After more than five years of economic expansion, there are, remarkably, only a handful of items in short supply in the industrial economy.

Usually by this point in an expansion, the U.S. economy woul1679845473of hard-to-get materials, the lead time between placing an order and getting it delivered would be getting long and prices would be rising accordingly.

Currently, the list of items in tight supply is limited to wood pulp and a variety of chemicals and plastics, according to the latest survey of the nation's purchasing managers.

Prices have gone up sharply for these few materials, but not generally. For instance, producer prices for nonferrous metals such as aluminum and copper shot up nearly 40 percent last year while most chemical prices jumped at double-digit rates.

Even including those price increases and the hefty gains for petroleum products, the overall producer price index for intermediate materials went up a modest 5.6 percent in 1987, and some of that can be traced to the impact of the decline of the U.S. dollar on imported goods. Producer prices for finished goods increased only 2.2 percent.

Such numbers confirm the story told by the Federal Reserve's estimates of current use of the nation's productive capacity. Despite the longevity of the expansion, it is not about to be choked off by inflation-generating shortages of capacity.

In the fourth quarter of last year, manufacturers used 82.2 percent of their production capacity, according to the Fed's latest report. That was up from 79.8 percent a year earlier, a hefty increase in utilization in the fifth year of an expansion. Much of the impetus for the increase, of course, came from a big jump in orders of American goods from foreign buyers.

However, utilization of 82 percent of capacity is well below boom levels. The all-time high for manufacturing of 87.7 percent came in October 1973, when producers worldwide were scrambling to meet demand in an environment marked by perceived shortages of a host of goods and materials. The next peak of 86.5 percent came in December 1978, when the demand for goods was again outstripping the capacity of U.S. factories to produce, with all the attendant inflationary pressure.

Some analysts believe utilization must rise to around 85 percent before serious inflation problems are likely to surface. There is no precise point below which there are no problems and above which there are, but the 85 percent level is where a lot of analysts begin to get really concerned about old-fashioned demand-pull inflation.

Thus, even another year of strong manufacturing gains matching 1987 would leave capacity utilization a bit below that critical zone. Moreover, the vast expansion of manufacturing capacity around the world has become, in a very real sense, part of American capacity as well.

During the 1980s, as the huge U.S. trade deficit shows, many U.S. sellers of goods -- whether finished products or intermediate products and components that go into finished products -- have become accustomed to buying foreign goods. If American manufacturers cannot fill an order, or cannot do so for too long a time because of their order backlogs, the buyer will turn to foreign suppliers.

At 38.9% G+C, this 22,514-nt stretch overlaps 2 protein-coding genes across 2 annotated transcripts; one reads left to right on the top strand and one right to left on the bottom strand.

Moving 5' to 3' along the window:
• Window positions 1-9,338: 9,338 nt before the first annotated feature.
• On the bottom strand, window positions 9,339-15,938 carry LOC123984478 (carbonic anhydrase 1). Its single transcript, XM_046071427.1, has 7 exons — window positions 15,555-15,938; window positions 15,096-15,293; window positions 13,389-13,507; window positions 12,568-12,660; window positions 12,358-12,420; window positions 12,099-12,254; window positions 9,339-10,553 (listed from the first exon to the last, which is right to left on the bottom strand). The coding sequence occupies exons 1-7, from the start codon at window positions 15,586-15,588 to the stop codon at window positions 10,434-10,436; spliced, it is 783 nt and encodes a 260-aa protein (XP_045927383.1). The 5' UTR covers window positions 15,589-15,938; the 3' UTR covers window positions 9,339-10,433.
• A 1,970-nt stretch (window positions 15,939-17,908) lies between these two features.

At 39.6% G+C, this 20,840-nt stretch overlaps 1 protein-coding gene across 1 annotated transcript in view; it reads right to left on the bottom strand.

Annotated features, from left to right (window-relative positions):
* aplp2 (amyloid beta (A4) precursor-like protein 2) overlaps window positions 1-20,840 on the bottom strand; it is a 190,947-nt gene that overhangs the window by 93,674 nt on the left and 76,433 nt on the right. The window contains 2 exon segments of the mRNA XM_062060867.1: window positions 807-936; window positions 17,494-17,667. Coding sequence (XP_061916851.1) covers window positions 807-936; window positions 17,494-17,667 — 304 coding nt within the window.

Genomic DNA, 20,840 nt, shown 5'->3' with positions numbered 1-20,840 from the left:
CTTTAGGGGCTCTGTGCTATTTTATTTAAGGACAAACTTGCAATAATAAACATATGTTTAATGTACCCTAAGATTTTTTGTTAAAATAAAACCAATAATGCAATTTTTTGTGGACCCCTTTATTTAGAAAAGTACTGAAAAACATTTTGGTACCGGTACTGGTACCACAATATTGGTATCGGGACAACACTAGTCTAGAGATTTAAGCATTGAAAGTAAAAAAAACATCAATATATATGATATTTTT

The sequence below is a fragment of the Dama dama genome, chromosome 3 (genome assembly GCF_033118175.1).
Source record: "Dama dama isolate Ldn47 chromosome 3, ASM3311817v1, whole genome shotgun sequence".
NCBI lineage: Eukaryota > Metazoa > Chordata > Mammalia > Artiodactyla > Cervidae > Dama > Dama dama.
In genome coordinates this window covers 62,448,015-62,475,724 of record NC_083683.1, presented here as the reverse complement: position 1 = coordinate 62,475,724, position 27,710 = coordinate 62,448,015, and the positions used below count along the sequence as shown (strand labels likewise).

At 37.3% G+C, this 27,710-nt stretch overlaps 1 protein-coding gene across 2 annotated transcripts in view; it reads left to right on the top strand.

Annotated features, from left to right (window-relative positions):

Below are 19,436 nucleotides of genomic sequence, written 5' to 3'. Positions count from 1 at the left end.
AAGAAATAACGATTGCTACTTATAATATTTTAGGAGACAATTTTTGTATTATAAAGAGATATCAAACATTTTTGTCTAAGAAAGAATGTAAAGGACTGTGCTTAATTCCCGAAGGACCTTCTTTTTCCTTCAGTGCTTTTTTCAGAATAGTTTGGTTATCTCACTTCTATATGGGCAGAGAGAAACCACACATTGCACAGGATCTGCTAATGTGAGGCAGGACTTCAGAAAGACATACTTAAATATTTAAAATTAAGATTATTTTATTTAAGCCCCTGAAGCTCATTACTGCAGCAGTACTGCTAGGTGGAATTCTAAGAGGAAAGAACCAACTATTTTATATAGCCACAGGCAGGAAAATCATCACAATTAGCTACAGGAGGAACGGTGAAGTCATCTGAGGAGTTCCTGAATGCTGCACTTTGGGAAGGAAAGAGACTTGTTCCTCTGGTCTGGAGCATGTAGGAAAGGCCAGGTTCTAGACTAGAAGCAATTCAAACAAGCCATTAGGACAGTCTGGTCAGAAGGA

The decline in the value of the dollar may make that somewhat more costly than before, but the goods will be supplied. It is unlikely, given the rate of growth and unused capacity in other nations, that the sort of worldwide shortages and inflationary settings of 1973 or 1978 could develop any time during the coming year.

Meanwhile, there is even more extra capacity in mining and utilities than in manufacturing. Mining utilization was at 80.3 percent of capacity in the fourth quarter, far below its record of 95.2 percent set in January 1980. Similarly, utilities operated at 80.7 percent in the fourth quarter compared with their peak of 96.9 percent in May 1970.

By no means all analysts have such an optimistic view of potential capacity shortages in manufacturing. For instance, David Hale, chief economist of Kemper Financial Services, warns that manufacturing capacity is already so tight that an increase in production to boost American exports may well mean a decline in U.S. consumption. "First, there is growing evidence that the effective utilization rate is much higher, especially in durable goods sectors which suffered from widespread plant closures and labor retrenchment during the mid-1980s," Hale said recently.

"Secondly, {some} industries do not have an adequate labor force to cope with an upsurge in domestic and foreign orders... . The new 'lean and mean business strategy' celebrated by the business media during recent years may simply represent a form of corporate anorexia, which will make it difficult to reduce the trade deficit unless domestic demand is restrained through tighter fiscal and monetary policy," Hale said.

One key element of industrial demand during the 1980s, the large increase in spending for defense and space equipment by the government, has tailed off just as demand for goods for export has gone up. In addition, most forecasters expect manufacturing output to rise somewhat more slowly in 1988 than it did last year precisely because of slower growth in consumer demand.

Jerry Jasinowski, chief economist of the National Association of Manufacturers, projects a 3.5 percent increase in manufacturing output this year compared with 4.1 percent in 1987 and 5.3 percent in 1986. His forecast also calls for capacity utilization rates to stay slightly lower than the 82 percent level of the fourth quarter.